There would be no way my wife (a nerd) and I (a different type of nerd) could do this on IRC.


Interesting, because my wife (non-tech, but still nerdy EE) and I communicate a lot via IRC! I've never used Slack, but my assumption is that it's ephemeral messaging at the core. Could you expand on how you archive recipes?

I should probably expand that IRC for us is pretty stateful, since we both run our own irssi instances in screen on a VPS.


Ah, we just have a channel called "recipes" which we post links to. Search works pretty well to find them.

Admission: my wife is pregnant, so she really only wants me to make one thing. http://www.epicurious.com/recipes/food/views/corn-and-lobste...


Slack's design is exactly the opposite of ephemeral. Everything you post, including documents, is indexed and searchable.


Ok, that makes more sense. I had something like Skype in mind... in theory I have my entire Skype history, but going back more than 100 lines or so is cumbersome. I'd rather teach my wife how to grep logs than to deal with that.


Is the archive permanent or is it going to fall off the end of the earth? It sounds like a great replacement for PushBullet+Hangouts+Email.


For free accounts, I believe only the latest 10k messages are searchable. For $6 pp/month you can fully searchable unlimited messages.

Also Slack gives you $25 in credit for each person you add.


The second part of your question is a big part of the answer...an IRC server needs to be well tended in order to support the features that people want. I run a Technical Operations (DevOps, SysEng, whatever you want to call it) team...the last thing I want them spending their time doing is futzing with IRC software when there is a solution that takes 5 minutes to set up and is ready to go. Businesses should focus on their core competencies.

For me, the biggest problem was when my computer was turned off overnight, I had to go to some external source to read the transcript of the conversations that transpired rather than having it available immediately, in my application. DMs can also be sent when the user is offline, which is great for "hey, get back to me when you're back on."

I was able to solve some of these issues by setting up my own Quassel or ZNC server, but these were hacks and the clients were no where near as refined as Slack or HipChat.


Where I work, before Slack, we had Campfire and only us developers bothered to sign up for it, get the client, etc. We switched to Slack and suddenly everyone was on it. UX matters so much. We don't have time to tend an IRC server and act as support for it. Slack lets the whole company sign up ultra-easily and get on board – there's simply no contest.

I lament the passing of the age of new open protocols too, trust me, I really do. But IRC+ecosystem just isn't that good these days, and getting stuff done matters more.


I'd argue there's little reason one of the chat clones couldn't be backed by an IRC server and give us a similar experience.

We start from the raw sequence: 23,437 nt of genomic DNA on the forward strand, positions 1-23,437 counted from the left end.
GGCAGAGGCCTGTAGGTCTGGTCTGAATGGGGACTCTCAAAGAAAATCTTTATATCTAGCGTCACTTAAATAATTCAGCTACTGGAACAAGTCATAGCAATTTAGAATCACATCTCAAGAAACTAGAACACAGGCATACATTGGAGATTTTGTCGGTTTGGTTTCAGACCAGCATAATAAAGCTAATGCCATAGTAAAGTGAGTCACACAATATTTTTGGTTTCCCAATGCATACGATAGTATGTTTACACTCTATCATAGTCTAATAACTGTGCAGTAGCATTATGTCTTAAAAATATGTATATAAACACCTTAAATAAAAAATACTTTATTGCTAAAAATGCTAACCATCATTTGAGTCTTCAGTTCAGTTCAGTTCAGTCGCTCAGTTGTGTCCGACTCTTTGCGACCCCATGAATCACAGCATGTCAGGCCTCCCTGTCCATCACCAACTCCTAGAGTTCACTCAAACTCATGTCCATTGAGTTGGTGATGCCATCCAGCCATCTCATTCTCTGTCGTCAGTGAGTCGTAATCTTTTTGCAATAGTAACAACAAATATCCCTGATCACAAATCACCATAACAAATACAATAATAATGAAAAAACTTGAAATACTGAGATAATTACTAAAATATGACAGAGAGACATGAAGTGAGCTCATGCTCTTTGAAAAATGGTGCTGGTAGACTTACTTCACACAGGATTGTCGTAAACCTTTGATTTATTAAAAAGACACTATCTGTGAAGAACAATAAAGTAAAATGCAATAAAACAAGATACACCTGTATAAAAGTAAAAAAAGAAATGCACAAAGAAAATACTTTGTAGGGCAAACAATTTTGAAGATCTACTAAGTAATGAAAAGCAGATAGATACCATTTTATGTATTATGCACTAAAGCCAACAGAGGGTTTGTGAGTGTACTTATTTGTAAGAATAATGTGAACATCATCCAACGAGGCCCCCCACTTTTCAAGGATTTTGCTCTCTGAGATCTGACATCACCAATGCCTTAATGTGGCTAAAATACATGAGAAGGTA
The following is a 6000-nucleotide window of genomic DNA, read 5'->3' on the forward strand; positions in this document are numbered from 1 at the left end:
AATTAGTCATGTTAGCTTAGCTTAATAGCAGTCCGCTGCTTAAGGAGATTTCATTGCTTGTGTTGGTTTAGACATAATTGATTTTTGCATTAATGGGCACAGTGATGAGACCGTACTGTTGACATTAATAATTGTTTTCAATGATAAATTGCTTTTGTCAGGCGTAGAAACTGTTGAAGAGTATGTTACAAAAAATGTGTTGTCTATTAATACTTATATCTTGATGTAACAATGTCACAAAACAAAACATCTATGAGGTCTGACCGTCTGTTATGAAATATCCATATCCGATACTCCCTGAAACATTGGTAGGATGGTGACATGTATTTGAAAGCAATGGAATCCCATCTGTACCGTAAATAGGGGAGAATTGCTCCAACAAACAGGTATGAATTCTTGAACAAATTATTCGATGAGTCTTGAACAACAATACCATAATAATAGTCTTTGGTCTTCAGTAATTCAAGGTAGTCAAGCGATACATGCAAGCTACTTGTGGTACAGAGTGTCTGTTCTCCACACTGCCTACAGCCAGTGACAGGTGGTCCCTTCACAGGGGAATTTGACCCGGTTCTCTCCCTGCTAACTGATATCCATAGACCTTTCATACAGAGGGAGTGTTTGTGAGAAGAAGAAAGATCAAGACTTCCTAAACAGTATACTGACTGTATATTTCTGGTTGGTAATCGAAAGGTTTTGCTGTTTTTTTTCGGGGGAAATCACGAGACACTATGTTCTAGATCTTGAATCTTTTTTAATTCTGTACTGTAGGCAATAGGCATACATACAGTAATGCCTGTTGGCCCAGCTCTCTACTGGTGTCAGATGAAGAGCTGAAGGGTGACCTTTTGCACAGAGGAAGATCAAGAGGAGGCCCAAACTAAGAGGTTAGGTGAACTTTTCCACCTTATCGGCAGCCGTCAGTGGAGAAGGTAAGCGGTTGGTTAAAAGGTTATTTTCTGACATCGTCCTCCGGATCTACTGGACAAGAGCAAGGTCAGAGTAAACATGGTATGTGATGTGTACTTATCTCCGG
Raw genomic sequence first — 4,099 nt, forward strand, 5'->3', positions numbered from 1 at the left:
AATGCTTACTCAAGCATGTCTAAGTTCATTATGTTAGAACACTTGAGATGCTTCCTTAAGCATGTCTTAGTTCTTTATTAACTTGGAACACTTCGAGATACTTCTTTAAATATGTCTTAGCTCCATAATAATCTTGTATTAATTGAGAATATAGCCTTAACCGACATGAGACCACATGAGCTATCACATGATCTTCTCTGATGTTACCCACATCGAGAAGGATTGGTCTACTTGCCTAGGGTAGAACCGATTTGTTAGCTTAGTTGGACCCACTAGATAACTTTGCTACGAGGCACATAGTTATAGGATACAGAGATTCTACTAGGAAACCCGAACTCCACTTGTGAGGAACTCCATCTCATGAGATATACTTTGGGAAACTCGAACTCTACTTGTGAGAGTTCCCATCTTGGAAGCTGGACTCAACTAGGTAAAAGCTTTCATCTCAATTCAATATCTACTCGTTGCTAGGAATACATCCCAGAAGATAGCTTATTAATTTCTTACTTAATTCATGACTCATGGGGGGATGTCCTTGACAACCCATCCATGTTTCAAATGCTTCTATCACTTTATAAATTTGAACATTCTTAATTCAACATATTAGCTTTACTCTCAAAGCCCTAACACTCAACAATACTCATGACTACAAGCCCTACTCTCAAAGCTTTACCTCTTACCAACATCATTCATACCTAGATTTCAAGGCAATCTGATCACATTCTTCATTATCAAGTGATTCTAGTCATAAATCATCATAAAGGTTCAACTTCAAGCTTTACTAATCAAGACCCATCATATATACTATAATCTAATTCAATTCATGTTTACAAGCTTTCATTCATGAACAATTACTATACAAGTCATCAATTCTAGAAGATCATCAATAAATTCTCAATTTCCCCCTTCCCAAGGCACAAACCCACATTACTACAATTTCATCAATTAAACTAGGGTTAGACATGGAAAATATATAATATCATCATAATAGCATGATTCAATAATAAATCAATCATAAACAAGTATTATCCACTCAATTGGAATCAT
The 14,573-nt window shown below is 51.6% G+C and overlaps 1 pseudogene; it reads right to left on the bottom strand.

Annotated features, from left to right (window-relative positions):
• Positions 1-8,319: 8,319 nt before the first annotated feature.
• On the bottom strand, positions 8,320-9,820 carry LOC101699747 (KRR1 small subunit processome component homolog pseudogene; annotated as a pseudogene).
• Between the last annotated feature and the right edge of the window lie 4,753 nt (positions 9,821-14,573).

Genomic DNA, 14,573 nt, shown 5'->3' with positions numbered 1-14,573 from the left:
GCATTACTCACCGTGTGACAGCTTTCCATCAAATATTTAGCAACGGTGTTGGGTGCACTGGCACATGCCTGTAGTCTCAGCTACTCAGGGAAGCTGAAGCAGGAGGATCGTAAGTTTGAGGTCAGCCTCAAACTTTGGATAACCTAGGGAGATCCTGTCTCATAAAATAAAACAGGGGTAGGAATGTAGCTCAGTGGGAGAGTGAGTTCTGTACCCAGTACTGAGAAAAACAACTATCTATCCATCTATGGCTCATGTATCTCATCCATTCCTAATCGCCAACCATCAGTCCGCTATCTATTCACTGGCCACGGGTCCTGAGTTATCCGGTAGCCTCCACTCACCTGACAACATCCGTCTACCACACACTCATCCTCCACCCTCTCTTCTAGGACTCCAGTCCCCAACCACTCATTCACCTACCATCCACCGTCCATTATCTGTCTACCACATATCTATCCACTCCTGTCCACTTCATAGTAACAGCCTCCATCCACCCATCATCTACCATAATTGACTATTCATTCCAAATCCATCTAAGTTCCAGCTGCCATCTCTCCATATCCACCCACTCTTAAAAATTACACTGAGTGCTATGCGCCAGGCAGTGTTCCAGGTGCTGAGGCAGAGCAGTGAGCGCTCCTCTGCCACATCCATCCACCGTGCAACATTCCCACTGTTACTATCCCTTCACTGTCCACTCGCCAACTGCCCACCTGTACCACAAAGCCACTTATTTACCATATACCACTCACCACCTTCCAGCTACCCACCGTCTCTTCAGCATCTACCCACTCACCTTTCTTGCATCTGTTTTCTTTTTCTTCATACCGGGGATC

Sure, but getting there takes a lot of work, something that Slack already gives you out of the box.


IRC generally means more futzing around than Slack and Hipchat. It's just a normal value proposition, like not growing our own food or making our own clothes or building our own cars, even if those things are possible.


For us, it's the difference between only developers using chat and the whole company using chat.


Sounds like a good reason to keep using IRC amirite?


Ad hominems aside, personally I like the multi-line block code pastes, the inline markdown, and the ability to post images from the clipboard.

I haven't frequented IRC much since the mid to late 90's so perhaps it has those features now.


So surprising more people don't mention multi-line messages (whether code blocks or not). IRC doesn't have this because the protocol itself simply doesn't support it.

The standard answer is "pastebin" but that raises the barrier to entry, so to speak. We use Hipchat at work but I assume Slack has feature parity here: If I want to paste a code block to discuss, I literally press paste (ctrl+v) and send (enter). The first few lines show up for everybody, with an "expand" button so they can see the whole thing.

No one has to have a specific client, no one has to visit a separate website (including me). It. Just. Works.

Same goes for images, by the way: I can post a URL ending in jpg/png/gif and it shows up for everybody, inline (and intelligently: resized, and animated gifs are hidden by default). I can also screenshot an image and paste it into chat, and it automatically converts to an uploaded file: take screenshot, press ctrl+v, enter, image is there.


IRC simply lacks important desirable features, making it poor for community building (given the existence of better alternatives). The two biggest missing features are persistence and search.

Other important missing features are ease of use in terms of creation of topic-focused channels, private channels, and high quality mobile and desktop clients.


> IRC simply lacks important desirable features, making it poor for community building (given the existence of better alternatives). The two biggest missing features are persistence and search.

A channel stays a channel until nobody's in it. It's trivial to make a bot that sits in a channel and logs it. And it's trivial to hook up a search engine to that bot.